“We have seen very worrying delays in finalising the national intellectual property policy‚ and we hope the South African government will not be moved to compromise the health of its citizens in order for US pharmaceutical companies to continue to reap massive profits‚” said Anele Yawa of the TAC.

Earlier this year‚ the TAC had been informed by a well-placed source that the finalisation of South Africa’s 2013 draft intellectual property policy had been stalled in part because of AGOA-related pressure from the US government.

“On 25 June the TAC wrote to South Africa’s Minister of Trade and Industry Rob Davies noting concerns regarding the potential linking of AGOA eligibility to intellectual property law reforms. The letter requested minister Davies’ reassurance that the country would not abandon its process of reform due to pressure from the US. Despite confirming receipt‚ minister Davies has not responded to the letter to date.”

The proposed law reforms were a concerted effort by the government to ensure ordinary people in South Africa did not pay unreasonably high prices for medicines on account of low-quality and unwarranted patents‚ the statement said.

“Today it remains easy for multinational pharmaceutical companies to be granted multiple patents on existing medicines and prolong market monopoly periods. The proposed reforms would limit such ‘evergreening’ practices‚ and are fully in line with rules of the World Trade Organisation (WTO).

“The South African Department of Trade and Industry and the Companies and Intellectual Property Commission (CIPC) have already taken promising steps that suggest they will progress with intellectual property reform‚ and not cave in to US pressure.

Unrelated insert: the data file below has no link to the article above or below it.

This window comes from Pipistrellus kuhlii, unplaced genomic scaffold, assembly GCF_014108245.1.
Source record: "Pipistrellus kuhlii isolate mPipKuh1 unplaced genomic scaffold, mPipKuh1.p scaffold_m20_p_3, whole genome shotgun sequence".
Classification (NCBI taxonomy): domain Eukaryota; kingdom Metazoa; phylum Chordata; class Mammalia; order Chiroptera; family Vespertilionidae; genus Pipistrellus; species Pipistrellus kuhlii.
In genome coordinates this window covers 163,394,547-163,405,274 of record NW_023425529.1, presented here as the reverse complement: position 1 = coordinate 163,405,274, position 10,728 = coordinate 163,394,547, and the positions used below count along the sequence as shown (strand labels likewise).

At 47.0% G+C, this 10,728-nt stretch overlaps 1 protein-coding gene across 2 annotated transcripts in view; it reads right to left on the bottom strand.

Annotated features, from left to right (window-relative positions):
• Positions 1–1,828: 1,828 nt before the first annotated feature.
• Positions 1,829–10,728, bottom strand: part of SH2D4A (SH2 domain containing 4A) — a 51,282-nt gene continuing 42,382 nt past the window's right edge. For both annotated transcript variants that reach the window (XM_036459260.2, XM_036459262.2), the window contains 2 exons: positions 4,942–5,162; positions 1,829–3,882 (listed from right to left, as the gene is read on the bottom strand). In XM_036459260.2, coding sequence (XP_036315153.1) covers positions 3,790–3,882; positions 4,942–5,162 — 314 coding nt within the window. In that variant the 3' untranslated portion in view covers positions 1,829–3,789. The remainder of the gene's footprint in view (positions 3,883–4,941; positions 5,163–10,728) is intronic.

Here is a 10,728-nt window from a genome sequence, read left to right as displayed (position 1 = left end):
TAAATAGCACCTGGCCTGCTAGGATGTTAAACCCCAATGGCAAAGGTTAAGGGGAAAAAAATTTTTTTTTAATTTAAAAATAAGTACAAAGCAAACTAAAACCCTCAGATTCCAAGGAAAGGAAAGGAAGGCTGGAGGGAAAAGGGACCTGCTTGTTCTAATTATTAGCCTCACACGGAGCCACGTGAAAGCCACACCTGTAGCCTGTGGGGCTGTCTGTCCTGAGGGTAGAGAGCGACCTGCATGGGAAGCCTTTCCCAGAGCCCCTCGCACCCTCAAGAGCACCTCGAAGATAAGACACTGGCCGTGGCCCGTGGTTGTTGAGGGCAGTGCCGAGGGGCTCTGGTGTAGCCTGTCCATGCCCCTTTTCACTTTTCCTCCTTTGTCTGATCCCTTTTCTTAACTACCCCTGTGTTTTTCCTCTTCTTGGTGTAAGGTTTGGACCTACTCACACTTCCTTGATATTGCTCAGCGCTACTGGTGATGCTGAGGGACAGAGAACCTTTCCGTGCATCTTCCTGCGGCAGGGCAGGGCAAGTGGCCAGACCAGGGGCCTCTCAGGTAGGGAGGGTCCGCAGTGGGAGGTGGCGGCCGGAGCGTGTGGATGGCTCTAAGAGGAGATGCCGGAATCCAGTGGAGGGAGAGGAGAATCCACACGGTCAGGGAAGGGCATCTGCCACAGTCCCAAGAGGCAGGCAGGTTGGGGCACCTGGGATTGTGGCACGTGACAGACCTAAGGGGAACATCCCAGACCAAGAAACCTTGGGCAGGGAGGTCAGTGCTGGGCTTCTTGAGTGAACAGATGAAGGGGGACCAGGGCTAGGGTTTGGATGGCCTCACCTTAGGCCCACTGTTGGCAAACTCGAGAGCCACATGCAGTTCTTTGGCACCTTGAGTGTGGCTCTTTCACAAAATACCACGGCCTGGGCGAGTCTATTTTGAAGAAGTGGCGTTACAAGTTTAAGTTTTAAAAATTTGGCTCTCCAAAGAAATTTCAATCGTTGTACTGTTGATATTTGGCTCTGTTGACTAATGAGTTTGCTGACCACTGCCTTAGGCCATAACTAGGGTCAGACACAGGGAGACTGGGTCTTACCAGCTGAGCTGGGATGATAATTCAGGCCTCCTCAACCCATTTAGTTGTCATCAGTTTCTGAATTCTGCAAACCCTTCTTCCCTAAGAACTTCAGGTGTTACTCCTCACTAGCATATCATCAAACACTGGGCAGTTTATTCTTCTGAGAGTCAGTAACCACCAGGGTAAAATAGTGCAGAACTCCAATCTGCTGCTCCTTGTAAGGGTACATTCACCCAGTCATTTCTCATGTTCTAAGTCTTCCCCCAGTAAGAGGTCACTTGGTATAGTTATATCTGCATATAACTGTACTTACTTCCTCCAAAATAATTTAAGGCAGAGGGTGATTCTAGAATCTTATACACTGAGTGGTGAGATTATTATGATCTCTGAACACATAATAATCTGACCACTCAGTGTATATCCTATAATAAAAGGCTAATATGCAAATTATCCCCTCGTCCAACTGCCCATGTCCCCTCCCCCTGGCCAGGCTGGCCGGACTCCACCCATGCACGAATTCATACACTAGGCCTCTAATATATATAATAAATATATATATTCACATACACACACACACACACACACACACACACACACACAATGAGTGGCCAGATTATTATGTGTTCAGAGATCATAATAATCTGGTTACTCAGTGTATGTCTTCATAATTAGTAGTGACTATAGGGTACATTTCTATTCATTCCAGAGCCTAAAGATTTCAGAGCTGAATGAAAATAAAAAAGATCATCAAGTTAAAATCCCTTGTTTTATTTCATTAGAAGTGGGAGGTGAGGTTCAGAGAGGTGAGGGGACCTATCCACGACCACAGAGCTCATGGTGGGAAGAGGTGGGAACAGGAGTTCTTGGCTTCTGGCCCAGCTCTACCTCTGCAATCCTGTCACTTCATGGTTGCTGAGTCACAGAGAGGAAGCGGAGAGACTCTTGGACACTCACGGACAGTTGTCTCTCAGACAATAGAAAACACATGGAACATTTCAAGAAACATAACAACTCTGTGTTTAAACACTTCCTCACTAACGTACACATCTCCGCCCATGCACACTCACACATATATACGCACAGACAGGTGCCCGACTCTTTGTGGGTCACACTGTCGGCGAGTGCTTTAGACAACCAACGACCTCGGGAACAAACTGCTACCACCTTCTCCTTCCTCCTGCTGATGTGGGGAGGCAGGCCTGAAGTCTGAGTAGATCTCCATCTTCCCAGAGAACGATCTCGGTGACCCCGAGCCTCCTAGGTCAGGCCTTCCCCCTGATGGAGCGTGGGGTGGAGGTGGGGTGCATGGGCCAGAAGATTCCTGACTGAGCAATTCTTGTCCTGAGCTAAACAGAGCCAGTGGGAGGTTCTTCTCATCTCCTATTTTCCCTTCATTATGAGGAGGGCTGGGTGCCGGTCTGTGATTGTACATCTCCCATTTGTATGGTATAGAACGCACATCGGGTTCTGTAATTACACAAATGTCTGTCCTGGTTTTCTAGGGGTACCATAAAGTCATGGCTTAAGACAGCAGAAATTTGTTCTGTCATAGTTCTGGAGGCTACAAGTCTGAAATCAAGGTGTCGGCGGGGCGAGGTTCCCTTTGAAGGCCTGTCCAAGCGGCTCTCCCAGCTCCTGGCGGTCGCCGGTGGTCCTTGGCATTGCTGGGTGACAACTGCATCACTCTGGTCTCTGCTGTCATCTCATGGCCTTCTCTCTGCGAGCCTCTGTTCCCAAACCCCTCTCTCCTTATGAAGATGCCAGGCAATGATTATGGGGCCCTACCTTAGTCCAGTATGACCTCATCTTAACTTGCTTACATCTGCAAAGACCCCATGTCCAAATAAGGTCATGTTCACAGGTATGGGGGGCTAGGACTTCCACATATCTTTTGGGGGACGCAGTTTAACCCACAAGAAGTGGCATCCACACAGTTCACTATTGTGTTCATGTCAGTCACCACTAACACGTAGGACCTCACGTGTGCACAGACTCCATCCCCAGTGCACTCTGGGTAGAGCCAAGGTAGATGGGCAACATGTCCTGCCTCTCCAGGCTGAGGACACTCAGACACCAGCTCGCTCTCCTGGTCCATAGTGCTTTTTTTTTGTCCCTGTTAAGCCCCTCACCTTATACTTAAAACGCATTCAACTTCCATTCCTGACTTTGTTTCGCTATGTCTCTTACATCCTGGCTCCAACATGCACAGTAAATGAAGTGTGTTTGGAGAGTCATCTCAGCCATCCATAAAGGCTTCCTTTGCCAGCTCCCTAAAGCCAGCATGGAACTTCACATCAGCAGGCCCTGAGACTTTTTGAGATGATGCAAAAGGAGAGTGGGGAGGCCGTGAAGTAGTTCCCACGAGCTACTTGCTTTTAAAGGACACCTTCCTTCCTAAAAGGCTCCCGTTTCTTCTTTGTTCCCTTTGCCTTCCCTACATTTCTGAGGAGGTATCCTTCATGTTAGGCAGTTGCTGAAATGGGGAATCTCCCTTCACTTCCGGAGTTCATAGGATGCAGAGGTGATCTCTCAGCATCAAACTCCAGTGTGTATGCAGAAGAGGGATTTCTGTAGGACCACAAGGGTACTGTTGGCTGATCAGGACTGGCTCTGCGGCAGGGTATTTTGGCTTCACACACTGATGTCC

“This week‚ the CIPC started the recruitment of 20 patent searchers to be trained for the eventual implementation of a patent search and examination system. Such a system already exists in Argentina‚ Brazil and India and will ensure that patent applications are examined rigorously.

“At the same time‚ the Department of Trade and Industry has initiated the process of intellectual property-related legislative reform‚ with the introduction in Parliament of a draft bill to amend the Copyright Act. The draft bill is currently open for public comment.”

“The South African Constitution places a positive obligation on the state to take all reasonable legislative and other measures to ensure the realisation of the right to access health care services‚ within its available resources.

“Reasonable legislative measures’ include precisely the kind of law reforms contemplated in South Africa’s draft intellectual property policy. Such constitutional obligations cannot be ignored when the South African government engages in trade negotiations‚” said Umunyana Rugege of SECTION27.

“We support the South African government’s efforts to fully incorporate public health flexibilities permitted by the WTO into our national laws‚ to promote access to medicines and medical technologies‚” said Catherine Tomlinson of MSF.

“We urge our government not to be swayed by pressure seeking to override South African sovereignty or limit our constitutional rights.”